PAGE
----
3RD SUNDAY OF EASTER, 2017

When you sit at a restaurant table and the waiter brings a basket of bread, precut but not all the way through, and the basket gets passed from person to person, you are literally breaking bread together. Ancient cultures — and many still today — weren’t the least bit squeamish about the dirt the bread picked up as it made its way from hand to hand. And, of course, they had no idea about bacteria or any other invisible enemies.

Bread to them was life — figurative and literal life. As they ate from the same loaf, they were keenly aware that they were feeding on a common source of life. That life made them one people and symbolized their unity. With food of all kinds available to us day & night and wherever we go, the sense of a family meal as a life source is greatly diminished. On the other hand, for our ancestors it played a major role in their identity as a people.

We heard in today’s gospel passage that after Jesus had risen from the dead the disciples “knew him in the breaking of the bread.” As helpful and enlightening as all the instruction they were getting from this apparent stranger along the way must have been, within the context of the story as we know it, that intellectual approach was not enough to make those men realize that the one they were conversing with was actually Jesus. It was their friend and teacher who had been crucified, the Jesus who was said to be alive but whom they had not yet seen — or so they thought.

But when they sat down to eat with him, when they broke bread with this stranger, the process of discovery was complete: their eyes were opened and they recognized him.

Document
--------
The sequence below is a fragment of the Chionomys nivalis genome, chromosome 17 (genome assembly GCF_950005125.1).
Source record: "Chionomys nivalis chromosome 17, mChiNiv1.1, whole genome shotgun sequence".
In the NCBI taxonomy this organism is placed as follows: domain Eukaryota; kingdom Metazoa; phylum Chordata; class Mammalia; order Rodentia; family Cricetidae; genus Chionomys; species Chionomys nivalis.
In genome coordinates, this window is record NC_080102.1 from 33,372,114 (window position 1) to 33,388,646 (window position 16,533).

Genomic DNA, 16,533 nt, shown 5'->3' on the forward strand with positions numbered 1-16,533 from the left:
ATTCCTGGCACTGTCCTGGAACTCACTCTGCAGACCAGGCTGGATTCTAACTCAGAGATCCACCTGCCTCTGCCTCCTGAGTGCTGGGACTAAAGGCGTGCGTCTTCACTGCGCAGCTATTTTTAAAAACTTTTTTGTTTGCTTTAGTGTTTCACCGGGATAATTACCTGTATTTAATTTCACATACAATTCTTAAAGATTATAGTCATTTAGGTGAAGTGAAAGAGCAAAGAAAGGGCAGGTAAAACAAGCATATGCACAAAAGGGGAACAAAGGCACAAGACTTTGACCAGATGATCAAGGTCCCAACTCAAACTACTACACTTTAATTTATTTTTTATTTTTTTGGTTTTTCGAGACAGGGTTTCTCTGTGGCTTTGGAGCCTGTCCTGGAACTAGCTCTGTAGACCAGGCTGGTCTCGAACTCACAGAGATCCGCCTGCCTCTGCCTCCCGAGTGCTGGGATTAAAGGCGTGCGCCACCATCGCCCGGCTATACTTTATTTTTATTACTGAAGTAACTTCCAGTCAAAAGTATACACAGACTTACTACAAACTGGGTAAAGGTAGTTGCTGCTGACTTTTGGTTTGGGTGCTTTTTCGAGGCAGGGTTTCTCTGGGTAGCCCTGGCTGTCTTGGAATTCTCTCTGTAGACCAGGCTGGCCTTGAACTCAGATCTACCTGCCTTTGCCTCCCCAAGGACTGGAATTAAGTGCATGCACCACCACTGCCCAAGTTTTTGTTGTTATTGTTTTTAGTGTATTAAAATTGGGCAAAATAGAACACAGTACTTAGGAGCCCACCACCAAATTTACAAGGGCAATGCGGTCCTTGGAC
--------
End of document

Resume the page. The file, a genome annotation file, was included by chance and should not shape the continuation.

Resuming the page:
But wouldn’t those who believe that Jesus rose physically from death ask, Wait a minute: you mean they did not immediately recognize his face, his voice, his accent, his laugh, the message in the instruction they were getting from him?

My guess is that what we have been left with is a timeless, beautiful, highly symbolic story whose job it is to reveal to all of us a very significant layer of meaning in this Jesus event that we might otherwise have failed to appreciate.

What we are hearing is a gift to us — a brilliantly conceived story of embellishment and clarification.

The careful instruction they had received from him during their long walk together was not sufficient for what he had in mind. It had to be accompanied by another kind of experience, an experience of deep, personal fellowship in that best understood setting of a meal — the sharing of life from a common source.

Put the two together and we have sacrament. The sacrament of Eucharist. The earliest Christians called the Mass the “breaking of bread.” It had two basic parts: words of scripture, both ancient and contemporary; and the action involving the bread & wine.

Let’s keep in mind that this meal event takes place in the course of a journey. What could that imply but the journey that you and I are on? We are walking through life with Jesus, conversing all the way, stopping occasionally to eat or to rest, becoming more familiar with him with each shared step.

There is no fixed roadmap so complete that it can serve as guide in all the circumstances of our lives. But we have more than that: we walk with the Risen Jesus every step, every minute of the unpredictable way. If we relate to him honestly, openly, frankly, we will get from him, especially in the breaking of the bread, the most satisfying answers.

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